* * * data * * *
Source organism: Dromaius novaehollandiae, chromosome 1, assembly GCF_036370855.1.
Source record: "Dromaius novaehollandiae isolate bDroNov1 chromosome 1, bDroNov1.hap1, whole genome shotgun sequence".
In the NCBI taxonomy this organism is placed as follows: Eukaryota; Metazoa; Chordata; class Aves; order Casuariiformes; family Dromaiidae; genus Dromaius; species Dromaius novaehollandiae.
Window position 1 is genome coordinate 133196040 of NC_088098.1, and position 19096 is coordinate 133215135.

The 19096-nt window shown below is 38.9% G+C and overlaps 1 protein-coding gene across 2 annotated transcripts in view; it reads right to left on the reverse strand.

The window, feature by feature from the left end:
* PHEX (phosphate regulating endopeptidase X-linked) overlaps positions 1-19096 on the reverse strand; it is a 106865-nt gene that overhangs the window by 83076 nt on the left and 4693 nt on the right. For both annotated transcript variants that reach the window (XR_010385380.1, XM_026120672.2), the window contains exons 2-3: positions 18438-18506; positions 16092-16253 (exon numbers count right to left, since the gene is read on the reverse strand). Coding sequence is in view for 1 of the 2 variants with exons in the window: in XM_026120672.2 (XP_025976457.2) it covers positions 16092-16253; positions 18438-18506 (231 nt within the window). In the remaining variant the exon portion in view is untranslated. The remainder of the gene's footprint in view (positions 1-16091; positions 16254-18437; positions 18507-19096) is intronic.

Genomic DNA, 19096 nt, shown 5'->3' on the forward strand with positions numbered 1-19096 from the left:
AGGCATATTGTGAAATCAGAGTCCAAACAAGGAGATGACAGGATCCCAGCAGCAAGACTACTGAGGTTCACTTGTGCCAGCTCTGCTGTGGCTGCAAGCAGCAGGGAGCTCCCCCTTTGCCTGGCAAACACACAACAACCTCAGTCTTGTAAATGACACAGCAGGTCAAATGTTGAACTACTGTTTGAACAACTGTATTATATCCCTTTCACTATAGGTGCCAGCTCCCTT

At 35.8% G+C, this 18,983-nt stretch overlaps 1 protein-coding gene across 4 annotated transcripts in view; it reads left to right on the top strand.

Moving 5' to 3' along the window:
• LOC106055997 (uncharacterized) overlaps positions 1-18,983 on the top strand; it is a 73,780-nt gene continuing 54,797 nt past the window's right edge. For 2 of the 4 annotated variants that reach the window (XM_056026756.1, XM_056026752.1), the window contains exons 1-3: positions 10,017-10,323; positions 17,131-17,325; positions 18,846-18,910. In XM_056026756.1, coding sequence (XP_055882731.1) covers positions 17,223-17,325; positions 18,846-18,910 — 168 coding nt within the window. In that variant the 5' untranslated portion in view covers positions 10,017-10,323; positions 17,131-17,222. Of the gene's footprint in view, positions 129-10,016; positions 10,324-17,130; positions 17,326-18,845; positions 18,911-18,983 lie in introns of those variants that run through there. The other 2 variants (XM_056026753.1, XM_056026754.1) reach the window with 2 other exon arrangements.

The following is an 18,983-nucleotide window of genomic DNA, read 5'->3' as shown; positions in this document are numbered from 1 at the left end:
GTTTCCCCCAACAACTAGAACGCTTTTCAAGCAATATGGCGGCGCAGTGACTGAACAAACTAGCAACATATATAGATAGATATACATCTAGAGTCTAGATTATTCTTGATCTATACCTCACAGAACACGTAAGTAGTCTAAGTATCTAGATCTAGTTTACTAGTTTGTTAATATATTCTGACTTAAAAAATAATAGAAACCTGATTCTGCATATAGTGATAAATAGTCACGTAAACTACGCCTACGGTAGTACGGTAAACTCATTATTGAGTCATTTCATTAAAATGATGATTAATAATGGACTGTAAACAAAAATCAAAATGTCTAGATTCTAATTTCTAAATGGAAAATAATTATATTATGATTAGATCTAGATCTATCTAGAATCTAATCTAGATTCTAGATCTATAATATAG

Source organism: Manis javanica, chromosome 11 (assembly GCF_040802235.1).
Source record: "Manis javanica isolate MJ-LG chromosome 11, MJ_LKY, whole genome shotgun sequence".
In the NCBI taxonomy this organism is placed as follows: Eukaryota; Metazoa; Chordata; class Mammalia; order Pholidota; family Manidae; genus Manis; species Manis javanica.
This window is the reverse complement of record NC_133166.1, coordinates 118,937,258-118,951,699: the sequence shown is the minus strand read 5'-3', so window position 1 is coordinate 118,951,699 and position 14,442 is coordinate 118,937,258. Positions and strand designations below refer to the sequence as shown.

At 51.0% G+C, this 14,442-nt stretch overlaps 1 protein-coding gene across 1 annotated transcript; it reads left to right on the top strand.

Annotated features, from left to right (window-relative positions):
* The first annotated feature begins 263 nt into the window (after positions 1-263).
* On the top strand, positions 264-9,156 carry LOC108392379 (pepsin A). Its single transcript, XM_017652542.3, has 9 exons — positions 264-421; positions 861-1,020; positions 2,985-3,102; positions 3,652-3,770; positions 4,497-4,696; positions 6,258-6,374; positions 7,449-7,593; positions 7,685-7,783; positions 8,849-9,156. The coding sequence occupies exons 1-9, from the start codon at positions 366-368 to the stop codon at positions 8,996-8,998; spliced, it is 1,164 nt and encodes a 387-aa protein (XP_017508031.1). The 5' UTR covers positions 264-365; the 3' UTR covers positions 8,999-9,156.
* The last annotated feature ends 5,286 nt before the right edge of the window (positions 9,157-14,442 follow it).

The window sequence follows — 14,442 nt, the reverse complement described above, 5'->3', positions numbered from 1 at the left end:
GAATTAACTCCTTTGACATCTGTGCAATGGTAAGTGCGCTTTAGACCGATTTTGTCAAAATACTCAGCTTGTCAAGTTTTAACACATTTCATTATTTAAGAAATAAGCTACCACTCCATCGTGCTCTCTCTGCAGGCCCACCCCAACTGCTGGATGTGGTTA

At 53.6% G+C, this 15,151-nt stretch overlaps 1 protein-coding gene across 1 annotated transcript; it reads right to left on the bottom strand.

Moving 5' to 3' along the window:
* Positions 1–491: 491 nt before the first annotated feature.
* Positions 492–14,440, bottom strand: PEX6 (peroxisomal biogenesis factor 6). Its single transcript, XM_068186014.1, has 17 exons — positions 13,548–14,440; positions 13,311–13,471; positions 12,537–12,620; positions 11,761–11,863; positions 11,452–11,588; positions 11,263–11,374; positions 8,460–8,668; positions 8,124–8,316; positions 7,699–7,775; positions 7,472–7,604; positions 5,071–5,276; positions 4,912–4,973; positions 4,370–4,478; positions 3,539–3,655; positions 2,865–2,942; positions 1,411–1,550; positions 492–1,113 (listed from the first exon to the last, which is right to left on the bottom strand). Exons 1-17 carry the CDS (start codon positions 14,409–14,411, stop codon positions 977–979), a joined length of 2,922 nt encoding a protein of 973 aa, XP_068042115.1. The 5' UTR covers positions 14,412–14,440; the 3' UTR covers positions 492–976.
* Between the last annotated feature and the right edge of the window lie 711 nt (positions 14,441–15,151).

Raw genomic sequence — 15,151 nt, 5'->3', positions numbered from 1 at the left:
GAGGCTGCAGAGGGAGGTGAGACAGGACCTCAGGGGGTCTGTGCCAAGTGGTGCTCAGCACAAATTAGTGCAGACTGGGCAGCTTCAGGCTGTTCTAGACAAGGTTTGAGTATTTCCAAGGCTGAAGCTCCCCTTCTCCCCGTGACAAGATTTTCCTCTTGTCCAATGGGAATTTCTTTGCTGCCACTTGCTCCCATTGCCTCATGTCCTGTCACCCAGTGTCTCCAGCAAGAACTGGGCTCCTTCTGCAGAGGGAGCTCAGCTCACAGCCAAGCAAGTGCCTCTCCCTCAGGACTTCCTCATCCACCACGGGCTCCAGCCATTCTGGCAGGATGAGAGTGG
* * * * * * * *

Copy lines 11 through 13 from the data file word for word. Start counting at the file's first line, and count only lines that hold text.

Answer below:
Moving 5' to 3' along the window:
• LOC106055997 (uncharacterized) overlaps positions 1-18,983 on the top strand; it is a 73,780-nt gene continuing 54,797 nt past the window's right edge. For 2 of the 4 annotated variants that reach the window (XM_056026756.1, XM_056026752.1), the window contains exons 1-3: positions 10,017-10,323; positions 17,131-17,325; positions 18,846-18,910. In XM_056026756.1, coding sequence (XP_055882731.1) covers positions 17,223-17,325; positions 18,846-18,910 — 168 coding nt within the window. In that variant the 5' untranslated portion in view covers positions 10,017-10,323; positions 17,131-17,222. Of the gene's footprint in view, positions 129-10,016; positions 10,324-17,130; positions 17,326-18,845; positions 18,911-18,983 lie in introns of those variants that run through there. The other 2 variants (XM_056026753.1, XM_056026754.1) reach the window with 2 other exon arrangements.

The following is an 18,983-nucleotide window of genomic DNA, read 5'->3' as shown; positions in this document are numbered from 1 at the left end: